The Lady Who Lived a Dream

Miss Moss had a peculiar cross to bear on this Armistice Day.

MARJORIE BOWEN November 1 1924

The Lady Who Lived a Dream

Miss Moss had a peculiar cross to bear on this Armistice Day.

MARJORIE BOWEN November 1 1924

The Lady Who Lived a Dream

Miss Moss had a peculiar cross to bear on this Armistice Day.

MARJORIE BOWEN

A CURIOUS sound made Miss Moss look up from her sewing and peer between the geranium leaves and the thick pattern of the Nottingham lace curtains that blocked her cottage window.

Old Wilfrid was going by, riding in his ricketty old goat carriage. It was a tiny goat and a home-made box of a carriage, used for conveying logs. Wilfrid had chosen this lonely stretch of road to climb in and make the little beast drag him; he was a deformed old man, almost idiotic, a gnarled hump of hideous bone covered with repulsive flesh, and heavy, too, with his huge wooden club foot.

The goat thrust her head out, opened a livid pink mouth and gave this harsh cry of protest as she shuddered along with her burden.

Miss Moss gazed dumbly.

She felt that she knew just what the goat was feeling.

It seemed to her that she, too, was being driven on by something hideous and powerful that she had to drag against her wish and strength.

The goat and the old man passed on down the lonely autumn shadowed road and Miss Moss turned flatly to her sewing; she was machining a bodice for the vicar’s daughter; it was all queer little pieces and frills and seams and linings. Miss Moss put them together with a fussy air of importance.

It was Saturday and on the other end of the untidy table stood her week’s purchases, 2-oz. packages from the village shop.

THE room was small, crowded and dirty, the furniture had the battered dignity of those who support a forlorn cause.

A low fire burnt cautiously in the meagre grate; on the mantelpiece, by the cheap German clock was a harsh photograph of a rustic in khaki, in front of which was a paper poppy.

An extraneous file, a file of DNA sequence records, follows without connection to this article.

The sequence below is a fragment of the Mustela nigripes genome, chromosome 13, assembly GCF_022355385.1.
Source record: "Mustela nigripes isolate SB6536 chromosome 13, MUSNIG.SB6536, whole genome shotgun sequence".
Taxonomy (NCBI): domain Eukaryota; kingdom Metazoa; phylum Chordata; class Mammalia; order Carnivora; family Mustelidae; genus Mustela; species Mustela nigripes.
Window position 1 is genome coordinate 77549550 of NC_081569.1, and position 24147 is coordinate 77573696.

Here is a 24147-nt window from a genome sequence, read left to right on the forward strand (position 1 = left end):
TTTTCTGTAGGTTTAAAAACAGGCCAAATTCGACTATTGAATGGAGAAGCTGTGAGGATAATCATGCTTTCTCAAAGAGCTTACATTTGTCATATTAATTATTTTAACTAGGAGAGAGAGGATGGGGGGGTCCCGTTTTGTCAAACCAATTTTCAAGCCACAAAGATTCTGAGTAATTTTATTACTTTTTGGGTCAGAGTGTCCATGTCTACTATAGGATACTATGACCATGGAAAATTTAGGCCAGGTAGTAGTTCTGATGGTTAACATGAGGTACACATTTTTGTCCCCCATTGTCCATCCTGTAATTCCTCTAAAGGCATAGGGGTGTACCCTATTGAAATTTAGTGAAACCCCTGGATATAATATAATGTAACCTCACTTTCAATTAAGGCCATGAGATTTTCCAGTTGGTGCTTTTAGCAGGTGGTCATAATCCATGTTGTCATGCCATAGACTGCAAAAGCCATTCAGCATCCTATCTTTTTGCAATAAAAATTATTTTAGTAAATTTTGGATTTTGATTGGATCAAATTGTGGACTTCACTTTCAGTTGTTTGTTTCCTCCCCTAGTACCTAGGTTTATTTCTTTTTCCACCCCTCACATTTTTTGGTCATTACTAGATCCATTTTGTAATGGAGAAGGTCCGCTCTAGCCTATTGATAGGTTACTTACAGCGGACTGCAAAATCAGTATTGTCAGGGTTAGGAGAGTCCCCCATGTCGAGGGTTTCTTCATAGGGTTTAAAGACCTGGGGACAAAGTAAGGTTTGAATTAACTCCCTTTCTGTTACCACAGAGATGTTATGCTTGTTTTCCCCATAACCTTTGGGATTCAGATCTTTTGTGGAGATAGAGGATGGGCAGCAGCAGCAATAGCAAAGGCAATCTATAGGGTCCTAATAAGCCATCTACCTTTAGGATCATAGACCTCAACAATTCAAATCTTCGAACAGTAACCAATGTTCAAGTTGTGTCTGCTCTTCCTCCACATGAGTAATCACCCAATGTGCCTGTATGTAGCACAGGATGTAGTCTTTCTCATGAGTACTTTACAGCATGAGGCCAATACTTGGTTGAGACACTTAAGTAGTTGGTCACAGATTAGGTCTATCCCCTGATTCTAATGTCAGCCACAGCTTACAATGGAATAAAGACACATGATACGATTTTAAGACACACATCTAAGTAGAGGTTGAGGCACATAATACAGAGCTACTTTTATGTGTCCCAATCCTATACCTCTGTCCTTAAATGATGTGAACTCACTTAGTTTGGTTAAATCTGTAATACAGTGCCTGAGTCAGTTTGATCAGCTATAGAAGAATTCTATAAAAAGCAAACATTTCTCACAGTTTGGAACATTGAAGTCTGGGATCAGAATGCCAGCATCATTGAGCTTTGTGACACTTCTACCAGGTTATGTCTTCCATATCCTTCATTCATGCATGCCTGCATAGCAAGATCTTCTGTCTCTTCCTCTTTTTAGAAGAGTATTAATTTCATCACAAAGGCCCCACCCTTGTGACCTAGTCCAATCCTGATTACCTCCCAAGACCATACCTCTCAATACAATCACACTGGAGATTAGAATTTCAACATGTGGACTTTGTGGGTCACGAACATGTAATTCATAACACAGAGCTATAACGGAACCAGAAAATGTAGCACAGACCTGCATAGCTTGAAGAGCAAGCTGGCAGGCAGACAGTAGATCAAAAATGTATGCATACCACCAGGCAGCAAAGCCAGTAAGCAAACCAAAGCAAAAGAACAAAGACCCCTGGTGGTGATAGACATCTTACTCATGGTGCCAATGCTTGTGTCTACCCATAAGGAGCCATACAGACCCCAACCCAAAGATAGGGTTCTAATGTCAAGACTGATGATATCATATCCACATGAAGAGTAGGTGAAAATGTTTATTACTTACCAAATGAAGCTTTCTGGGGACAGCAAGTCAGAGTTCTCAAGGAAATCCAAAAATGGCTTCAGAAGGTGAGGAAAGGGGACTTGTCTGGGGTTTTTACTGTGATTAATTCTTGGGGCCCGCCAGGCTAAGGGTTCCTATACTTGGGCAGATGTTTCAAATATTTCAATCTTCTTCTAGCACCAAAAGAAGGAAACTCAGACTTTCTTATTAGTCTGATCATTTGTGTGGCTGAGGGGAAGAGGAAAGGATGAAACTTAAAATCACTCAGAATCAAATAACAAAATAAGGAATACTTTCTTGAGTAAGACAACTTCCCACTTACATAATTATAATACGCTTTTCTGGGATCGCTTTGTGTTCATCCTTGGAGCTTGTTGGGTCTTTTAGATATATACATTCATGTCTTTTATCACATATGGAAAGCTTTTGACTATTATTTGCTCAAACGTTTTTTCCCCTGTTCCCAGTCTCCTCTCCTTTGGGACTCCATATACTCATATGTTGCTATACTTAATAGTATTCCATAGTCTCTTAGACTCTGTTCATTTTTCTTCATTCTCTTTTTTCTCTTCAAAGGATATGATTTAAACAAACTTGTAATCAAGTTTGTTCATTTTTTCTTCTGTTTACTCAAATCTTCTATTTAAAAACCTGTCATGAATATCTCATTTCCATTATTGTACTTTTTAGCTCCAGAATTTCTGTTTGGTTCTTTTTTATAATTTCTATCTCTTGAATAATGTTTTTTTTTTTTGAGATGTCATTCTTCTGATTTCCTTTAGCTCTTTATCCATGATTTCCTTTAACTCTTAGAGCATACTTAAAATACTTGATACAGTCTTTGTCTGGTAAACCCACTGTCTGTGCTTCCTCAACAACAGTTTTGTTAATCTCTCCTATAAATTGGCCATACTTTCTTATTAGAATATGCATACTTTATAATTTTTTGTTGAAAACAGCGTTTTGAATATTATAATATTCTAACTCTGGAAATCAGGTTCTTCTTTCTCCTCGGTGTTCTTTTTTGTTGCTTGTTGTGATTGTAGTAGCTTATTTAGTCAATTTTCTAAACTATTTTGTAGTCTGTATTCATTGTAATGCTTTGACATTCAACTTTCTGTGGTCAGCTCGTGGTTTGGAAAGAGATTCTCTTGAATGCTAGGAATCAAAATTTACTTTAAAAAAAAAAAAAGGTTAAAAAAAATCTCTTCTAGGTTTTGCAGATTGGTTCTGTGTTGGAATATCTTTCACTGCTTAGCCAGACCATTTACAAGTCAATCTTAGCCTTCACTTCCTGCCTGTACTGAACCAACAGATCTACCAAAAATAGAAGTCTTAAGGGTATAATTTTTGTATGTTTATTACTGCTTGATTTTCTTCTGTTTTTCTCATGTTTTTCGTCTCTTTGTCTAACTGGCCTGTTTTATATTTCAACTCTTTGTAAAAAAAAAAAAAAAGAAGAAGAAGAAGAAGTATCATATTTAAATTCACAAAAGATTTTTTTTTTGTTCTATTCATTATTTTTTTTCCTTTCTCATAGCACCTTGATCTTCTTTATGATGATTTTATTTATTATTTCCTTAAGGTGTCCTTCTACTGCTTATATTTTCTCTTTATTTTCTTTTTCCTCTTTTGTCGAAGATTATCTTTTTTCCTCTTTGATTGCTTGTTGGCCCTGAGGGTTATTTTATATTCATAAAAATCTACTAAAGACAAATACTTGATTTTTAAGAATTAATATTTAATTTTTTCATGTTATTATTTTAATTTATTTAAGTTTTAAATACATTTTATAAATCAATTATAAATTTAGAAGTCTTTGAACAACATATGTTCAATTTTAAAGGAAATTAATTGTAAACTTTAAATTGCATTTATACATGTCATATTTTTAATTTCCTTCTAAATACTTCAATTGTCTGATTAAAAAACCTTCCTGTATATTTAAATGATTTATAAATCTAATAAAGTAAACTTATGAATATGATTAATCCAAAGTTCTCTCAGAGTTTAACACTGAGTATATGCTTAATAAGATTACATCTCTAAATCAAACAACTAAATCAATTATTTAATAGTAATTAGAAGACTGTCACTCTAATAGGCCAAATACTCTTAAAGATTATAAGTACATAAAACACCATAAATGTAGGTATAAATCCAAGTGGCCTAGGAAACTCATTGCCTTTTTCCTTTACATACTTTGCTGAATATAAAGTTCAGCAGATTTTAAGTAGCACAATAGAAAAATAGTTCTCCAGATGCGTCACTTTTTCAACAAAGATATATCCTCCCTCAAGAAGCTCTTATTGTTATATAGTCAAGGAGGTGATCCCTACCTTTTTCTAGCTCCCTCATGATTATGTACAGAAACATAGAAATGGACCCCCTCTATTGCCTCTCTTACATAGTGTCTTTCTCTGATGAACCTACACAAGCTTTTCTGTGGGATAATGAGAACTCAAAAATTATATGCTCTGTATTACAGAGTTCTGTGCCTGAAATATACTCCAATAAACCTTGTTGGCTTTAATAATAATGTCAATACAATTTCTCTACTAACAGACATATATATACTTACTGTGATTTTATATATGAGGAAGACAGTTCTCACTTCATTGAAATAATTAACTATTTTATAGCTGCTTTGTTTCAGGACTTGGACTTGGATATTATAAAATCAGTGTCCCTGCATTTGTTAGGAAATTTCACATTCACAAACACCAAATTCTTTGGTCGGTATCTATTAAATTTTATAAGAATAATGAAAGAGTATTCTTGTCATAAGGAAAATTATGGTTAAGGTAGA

It was Armistice w'eek and to-morrow there was to be a special service in the church and it would really be almost half-full and you would see people there who never went any other time.

Miss Moss went every Sunday. She sat on a bentwood chair between the altar and the choir stalls, and when the singing came she stood up and her chin quivered, so that from a distance you might have thought that she sang too.

To-morrow there was to be an anthem and Miss Moss had re-trimmed her hat; it would be a great day for Miss Moss.

She lit her opal-colored lamp with the moon-like globe, and then she went out into the garden and looked at her one rose-bush.

There were two dark red blooms hanging among the dull leaves, slightly sodden and dreary-looking, but Miss Moss thought they were wonderful for November.

To-morrow she would carry them through the village, and one she would leave on the base of the War Memorial, that looked half like a sign-post and half like a gravestone, and the other she would take into the Church and place in the shelf case vases on the table under the list of the village fallen.

And everyone would know she was doing this in memory of Charlie Warren, the gardener at the vicarage, and everyone would remember what a sad romance she had had and how he had been killed before she had ever been able to marry him, or even tell people she was going to marry him.